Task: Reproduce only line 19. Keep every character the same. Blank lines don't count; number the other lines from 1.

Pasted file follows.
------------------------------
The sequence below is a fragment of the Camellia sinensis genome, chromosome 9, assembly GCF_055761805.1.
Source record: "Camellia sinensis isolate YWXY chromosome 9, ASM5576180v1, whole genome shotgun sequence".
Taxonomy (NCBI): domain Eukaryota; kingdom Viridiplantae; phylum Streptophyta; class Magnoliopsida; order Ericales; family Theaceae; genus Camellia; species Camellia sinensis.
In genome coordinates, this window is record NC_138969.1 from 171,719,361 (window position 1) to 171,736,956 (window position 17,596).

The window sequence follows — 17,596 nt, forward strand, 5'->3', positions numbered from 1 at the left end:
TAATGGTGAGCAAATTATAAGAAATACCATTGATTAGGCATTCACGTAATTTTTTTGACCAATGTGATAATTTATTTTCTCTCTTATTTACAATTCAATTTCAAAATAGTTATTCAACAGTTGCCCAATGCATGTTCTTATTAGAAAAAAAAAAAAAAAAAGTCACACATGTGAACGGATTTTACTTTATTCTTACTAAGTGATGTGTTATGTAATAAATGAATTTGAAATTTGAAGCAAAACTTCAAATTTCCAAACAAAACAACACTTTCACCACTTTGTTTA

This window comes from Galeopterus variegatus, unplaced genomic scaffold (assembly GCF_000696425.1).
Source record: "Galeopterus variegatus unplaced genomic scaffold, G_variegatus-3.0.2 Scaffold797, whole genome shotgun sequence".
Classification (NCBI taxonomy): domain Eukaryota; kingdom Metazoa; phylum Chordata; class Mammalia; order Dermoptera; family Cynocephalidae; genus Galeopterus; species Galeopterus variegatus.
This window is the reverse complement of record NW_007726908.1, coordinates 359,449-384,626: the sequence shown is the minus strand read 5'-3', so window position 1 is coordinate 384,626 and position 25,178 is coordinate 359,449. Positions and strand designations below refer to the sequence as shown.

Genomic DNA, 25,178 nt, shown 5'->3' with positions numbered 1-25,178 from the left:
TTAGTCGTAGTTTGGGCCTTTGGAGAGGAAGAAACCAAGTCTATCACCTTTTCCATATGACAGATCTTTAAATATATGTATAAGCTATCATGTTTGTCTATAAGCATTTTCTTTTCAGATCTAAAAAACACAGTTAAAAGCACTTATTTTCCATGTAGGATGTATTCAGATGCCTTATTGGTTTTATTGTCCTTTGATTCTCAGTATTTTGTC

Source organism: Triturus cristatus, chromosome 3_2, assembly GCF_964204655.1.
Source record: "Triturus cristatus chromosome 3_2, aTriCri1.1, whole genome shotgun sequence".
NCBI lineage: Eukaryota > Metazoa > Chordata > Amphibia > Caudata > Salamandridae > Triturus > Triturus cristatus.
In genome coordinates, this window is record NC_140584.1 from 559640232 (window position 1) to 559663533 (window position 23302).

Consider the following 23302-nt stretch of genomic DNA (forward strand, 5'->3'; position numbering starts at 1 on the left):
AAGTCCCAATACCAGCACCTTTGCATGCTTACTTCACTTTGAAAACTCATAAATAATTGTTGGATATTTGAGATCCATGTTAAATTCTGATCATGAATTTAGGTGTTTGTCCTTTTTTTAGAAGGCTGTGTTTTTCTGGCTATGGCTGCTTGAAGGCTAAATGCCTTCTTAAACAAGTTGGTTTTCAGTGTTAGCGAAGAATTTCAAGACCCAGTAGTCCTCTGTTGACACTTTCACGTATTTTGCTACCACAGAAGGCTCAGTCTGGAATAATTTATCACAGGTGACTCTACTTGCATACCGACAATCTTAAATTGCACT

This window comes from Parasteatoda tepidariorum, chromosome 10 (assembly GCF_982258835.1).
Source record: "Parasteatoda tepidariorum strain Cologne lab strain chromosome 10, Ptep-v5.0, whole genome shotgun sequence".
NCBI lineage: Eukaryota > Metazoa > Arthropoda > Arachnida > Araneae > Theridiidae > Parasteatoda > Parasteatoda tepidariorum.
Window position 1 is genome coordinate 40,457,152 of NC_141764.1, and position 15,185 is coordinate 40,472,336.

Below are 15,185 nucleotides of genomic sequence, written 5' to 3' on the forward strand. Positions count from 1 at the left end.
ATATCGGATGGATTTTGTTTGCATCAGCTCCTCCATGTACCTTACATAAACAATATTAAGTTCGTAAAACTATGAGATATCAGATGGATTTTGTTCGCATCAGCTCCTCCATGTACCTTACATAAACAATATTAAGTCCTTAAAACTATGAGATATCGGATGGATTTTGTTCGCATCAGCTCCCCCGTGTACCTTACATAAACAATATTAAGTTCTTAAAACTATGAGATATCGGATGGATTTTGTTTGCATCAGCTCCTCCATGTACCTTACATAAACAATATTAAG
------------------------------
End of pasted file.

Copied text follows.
This window comes from Parasteatoda tepidariorum, chromosome 10 (assembly GCF_982258835.1).